Desert Diamonds

Nov. 1, 2010
The U.S. Government has injected $275 million into three water and wastewater projects in Jordan but this work will only scratch the surface of what is required to bring Middle East water infrastructure up to par.

The U.S. Government has injected $275 million into three water and wastewater projects in Jordan but this work will only scratch the surface of what is required to bring Middle East water infrastructure up to par.

As one of the five most water poor countries in the world, Jordan is at the start of a challenging journey; namely to tackle water scarcity head on. A journey to improve water and sanitation services to millions of inhabitants. And let's not forget the journey to bring peace and prosperity to a troubled region.

Daniel Yohannes, CEO of MCC and Mohammed Najjar, minister for water and irrigation in Jordan, signing the aggreement in Washington, DC.

The end of October saw the announcement of an international partnership that will help the Middle Eastern country with all of these aims. Just over $275 million will be invested to help Jordan improve its water distribution and wastewater collection in the northeastern city of Zarqa.

The investor? It is none other than the United States' Millennium Challenge Corporation (MCC), led by US Secretary of State Hilary Clinton.

As one of the poorest, yet urbanised areas in the country, Zarqa will be the main focus of the cash injection. So what are the major problems facing the region?

Water delivery systems are antiquated and leak substantially. Sewer systems either don't exist or require repair. And wastewater treatment facilities are taxed. Collectively these mean the task of getting water from source to tap is challenging to say the least. Furthermore, most households depend on external sources of water - bottled or tanker truck water - as they only receive water once or twice a week.

Three integral projects that are focused on improving water supply, wastewater collection and treatment will benefit from the funding. These projects aim to improve water delivery, decrease the cost of potable water and upgrade domestic water systems. Sewage overflow incidents are set to be reduced, while the amount of wastewater collected for treatment is targeted to be increased.

During the signing of the partnership, Nasser Judeh, foreign minister from the Kingdom of Jordan, said: "The program will positively touch the lives of so many Jordanians in many ways, for it addresses water scarcity, one of the gravest environmental challenges that we in Jordan face today...In fact, this grant is of great importance to the water sector in Jordan as it contributes by around 20% of the total capital investment in the water sector over the coming three years."

Such news should be music to the ears of international water and wastewater companies. The scope of the required work is vast and expertise in water rehabilitation will be required.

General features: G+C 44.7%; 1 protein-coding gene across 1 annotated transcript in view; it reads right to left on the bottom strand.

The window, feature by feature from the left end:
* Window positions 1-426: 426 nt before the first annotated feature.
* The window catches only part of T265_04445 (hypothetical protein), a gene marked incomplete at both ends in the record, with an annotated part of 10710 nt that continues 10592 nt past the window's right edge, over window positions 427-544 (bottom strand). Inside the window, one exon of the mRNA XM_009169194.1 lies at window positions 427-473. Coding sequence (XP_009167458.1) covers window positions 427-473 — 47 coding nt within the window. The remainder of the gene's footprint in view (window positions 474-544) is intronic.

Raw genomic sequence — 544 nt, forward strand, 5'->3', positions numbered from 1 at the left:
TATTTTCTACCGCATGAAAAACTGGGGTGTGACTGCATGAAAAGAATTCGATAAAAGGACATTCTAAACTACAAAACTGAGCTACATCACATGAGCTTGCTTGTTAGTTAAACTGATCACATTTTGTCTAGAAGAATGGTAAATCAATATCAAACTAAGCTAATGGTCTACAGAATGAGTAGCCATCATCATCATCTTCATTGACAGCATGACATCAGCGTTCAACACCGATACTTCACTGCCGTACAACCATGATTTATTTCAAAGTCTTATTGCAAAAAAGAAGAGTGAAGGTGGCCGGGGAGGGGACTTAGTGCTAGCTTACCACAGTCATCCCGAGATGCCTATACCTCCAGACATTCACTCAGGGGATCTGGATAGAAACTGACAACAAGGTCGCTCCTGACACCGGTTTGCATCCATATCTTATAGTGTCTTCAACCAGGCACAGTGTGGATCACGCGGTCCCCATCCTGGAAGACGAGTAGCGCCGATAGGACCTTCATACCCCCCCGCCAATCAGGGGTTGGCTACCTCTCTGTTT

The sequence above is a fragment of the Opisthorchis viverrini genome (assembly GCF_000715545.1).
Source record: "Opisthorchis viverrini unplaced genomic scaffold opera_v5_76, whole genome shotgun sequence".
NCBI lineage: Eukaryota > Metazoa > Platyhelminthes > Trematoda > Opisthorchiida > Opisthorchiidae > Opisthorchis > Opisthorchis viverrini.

Only a day after the MCC announcement and it emerged that Jordan would be inviting bids for a $5 billion water project; surely not a coincidence. Imad Fakhoury, minister of State for mega projects, told Bloomberg Businessweek that the country would be inviting companies to bid on building the Jordan Red Sea Project.

The facility will help address Jordan's water shortage by producing around 120 million m3/year in its first phase and expanding to 700 million m3/year in later phases. Around 29 companies are reported to have shown an interest.

Fakhoury said that Jordan will be allocating $3.5 billion from its capital expenditure budget over the next three years for water, transportation and energy projects. "By 2030, you are looking at about $30 billion of infrastructure projects that will take place through public-private partnership initiatives," he told Bloomberg.

Clearly Jordan is keen to shift the stigma of being one of the world's poorest water countries. The Zarqa funding and Jordan Red Sea Project will go a long way to help achieve this ambition.

Nor is it just Jordan planning a seismic shift for its water infrastructure. I have recently returned from Qatar for the Water Track of POWER-GEN Middle East.

Traditionally the country's water supply has been supplied from desalination facilities, co-located with power plants. To date 99.9% of total water produced has been from desalinated water and only 0.1% from a groundwater source.

But change is afoot. Mr Fahad Hammad Al-Mohannadi, general manager at QEWC (Qatar Electricity & Water Co.) gave an interesting talk on Qatar's latest water infrastructure developments.

He said that previously power had been prioritised ahead of water, but now the quality of water supply is growing in importance. He said that seasonal fluctuations - higher demands for water in the summer but less so in the winter - are now proving a major consideration for co-located water and power plants. One solution, the general manager said, would be to have a single water plant operating independently.

The Middle Eastern horror story of Dubai's boom and subsequent bust may have been well documented but this cautionary tale shouldn't tarnish other countries in the region.

Emerging nations, such as Jordan and Qatar, could become the equivalent of what Singapore is in Asia: a water hub in the Middle East. Now that is one journey I would like to see. Enjoy the issue...

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